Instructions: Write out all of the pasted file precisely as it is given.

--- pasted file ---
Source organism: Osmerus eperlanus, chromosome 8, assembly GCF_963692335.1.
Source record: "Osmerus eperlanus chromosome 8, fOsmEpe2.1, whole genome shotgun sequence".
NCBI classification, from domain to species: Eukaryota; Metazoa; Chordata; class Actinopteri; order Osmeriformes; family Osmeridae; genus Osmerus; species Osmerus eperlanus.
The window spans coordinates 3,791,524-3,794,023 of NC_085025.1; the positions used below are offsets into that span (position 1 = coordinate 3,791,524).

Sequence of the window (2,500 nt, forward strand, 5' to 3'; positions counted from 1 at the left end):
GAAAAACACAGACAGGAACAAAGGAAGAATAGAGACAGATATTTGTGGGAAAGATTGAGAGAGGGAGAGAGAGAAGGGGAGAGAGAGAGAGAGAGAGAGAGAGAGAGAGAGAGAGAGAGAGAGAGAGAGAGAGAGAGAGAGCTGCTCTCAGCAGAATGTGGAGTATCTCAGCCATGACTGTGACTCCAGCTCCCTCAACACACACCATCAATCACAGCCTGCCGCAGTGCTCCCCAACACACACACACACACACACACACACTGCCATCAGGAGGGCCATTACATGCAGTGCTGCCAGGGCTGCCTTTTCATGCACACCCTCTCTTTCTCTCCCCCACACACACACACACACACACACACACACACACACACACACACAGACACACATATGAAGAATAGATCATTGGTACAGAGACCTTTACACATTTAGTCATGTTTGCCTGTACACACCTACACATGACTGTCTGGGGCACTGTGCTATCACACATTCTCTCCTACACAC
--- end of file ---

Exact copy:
Source organism: Osmerus eperlanus, chromosome 8, assembly GCF_963692335.1.
Source record: "Osmerus eperlanus chromosome 8, fOsmEpe2.1, whole genome shotgun sequence".
NCBI classification, from domain to species: Eukaryota; Metazoa; Chordata; class Actinopteri; order Osmeriformes; family Osmeridae; genus Osmerus; species Osmerus eperlanus.
The window spans coordinates 3,791,524-3,794,023 of NC_085025.1; the positions used below are offsets into that span (position 1 = coordinate 3,791,524).

Sequence of the window (2,500 nt, forward strand, 5' to 3'; positions counted from 1 at the left end):
GAAAAACACAGACAGGAACAAAGGAAGAATAGAGACAGATATTTGTGGGAAAGATTGAGAGAGGGAGAGAGAGAAGGGGAGAGAGAGAGAGAGAGAGAGAGAGAGAGAGAGAGAGAGAGAGAGAGAGAGAGAGAGAGAGAGCTGCTCTCAGCAGAATGTGGAGTATCTCAGCCATGACTGTGACTCCAGCTCCCTCAACACACACCATCAATCACAGCCTGCCGCAGTGCTCCCCAACACACACACACACACACACACACACTGCCATCAGGAGGGCCATTACATGCAGTGCTGCCAGGGCTGCCTTTTCATGCACACCCTCTCTTTCTCTCCCCCACACACACACACACACACACACACACACACACACACACACACAGACACACATATGAAGAATAGATCATTGGTACAGAGACCTTTACACATTTAGTCATGTTTGCCTGTACACACCTACACATGACTGTCTGGGGCACTGTGCTATCACACATTCTCTCCTACACAC